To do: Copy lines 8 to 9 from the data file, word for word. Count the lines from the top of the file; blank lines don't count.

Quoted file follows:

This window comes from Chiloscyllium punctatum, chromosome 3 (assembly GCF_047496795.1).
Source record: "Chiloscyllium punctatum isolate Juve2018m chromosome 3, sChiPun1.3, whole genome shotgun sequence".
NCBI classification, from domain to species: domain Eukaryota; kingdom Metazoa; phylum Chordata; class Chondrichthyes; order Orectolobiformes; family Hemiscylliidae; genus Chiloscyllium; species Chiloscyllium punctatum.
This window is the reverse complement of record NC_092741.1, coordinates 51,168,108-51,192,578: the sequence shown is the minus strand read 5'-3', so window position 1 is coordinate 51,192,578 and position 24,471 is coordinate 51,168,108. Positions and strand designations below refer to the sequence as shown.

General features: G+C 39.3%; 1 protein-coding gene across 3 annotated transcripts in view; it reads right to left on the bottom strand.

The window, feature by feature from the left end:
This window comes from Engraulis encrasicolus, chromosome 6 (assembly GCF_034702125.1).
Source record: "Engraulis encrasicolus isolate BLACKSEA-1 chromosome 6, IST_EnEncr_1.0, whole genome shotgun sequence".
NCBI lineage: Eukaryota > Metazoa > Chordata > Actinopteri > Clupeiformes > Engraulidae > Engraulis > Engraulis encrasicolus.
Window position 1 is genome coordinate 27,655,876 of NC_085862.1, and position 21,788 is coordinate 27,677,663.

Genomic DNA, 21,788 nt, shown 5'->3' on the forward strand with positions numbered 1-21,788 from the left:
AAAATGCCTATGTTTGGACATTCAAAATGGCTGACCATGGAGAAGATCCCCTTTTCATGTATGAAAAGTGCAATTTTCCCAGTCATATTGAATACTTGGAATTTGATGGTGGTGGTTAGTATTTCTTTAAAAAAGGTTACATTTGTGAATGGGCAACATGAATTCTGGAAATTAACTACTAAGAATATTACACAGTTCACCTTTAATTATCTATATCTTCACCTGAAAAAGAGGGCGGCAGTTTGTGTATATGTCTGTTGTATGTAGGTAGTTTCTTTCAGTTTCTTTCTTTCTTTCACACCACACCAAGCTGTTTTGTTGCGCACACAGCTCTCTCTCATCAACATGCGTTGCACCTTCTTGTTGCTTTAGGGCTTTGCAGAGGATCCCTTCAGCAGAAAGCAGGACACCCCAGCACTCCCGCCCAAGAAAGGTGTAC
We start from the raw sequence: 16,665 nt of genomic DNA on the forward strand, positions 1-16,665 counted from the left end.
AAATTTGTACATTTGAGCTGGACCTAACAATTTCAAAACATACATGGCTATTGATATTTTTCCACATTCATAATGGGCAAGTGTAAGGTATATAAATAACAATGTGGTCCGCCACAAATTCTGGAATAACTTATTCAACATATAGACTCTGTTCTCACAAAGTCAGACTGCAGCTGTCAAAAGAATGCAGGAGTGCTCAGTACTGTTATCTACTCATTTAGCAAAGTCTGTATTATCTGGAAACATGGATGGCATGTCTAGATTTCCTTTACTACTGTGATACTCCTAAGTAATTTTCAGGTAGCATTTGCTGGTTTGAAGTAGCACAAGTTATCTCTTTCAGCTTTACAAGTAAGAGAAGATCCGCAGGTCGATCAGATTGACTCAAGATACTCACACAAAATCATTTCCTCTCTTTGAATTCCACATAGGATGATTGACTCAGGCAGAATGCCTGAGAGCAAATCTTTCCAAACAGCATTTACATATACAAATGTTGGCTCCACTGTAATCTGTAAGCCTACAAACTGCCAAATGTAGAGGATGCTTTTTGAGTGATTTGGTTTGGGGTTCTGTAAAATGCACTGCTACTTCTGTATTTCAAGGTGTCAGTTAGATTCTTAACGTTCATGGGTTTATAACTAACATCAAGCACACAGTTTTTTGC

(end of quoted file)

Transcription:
Source record: "Engraulis encrasicolus isolate BLACKSEA-1 chromosome 6, IST_EnEncr_1.0, whole genome shotgun sequence".
NCBI lineage: Eukaryota > Metazoa > Chordata > Actinopteri > Clupeiformes > Engraulidae > Engraulis > Engraulis encrasicolus.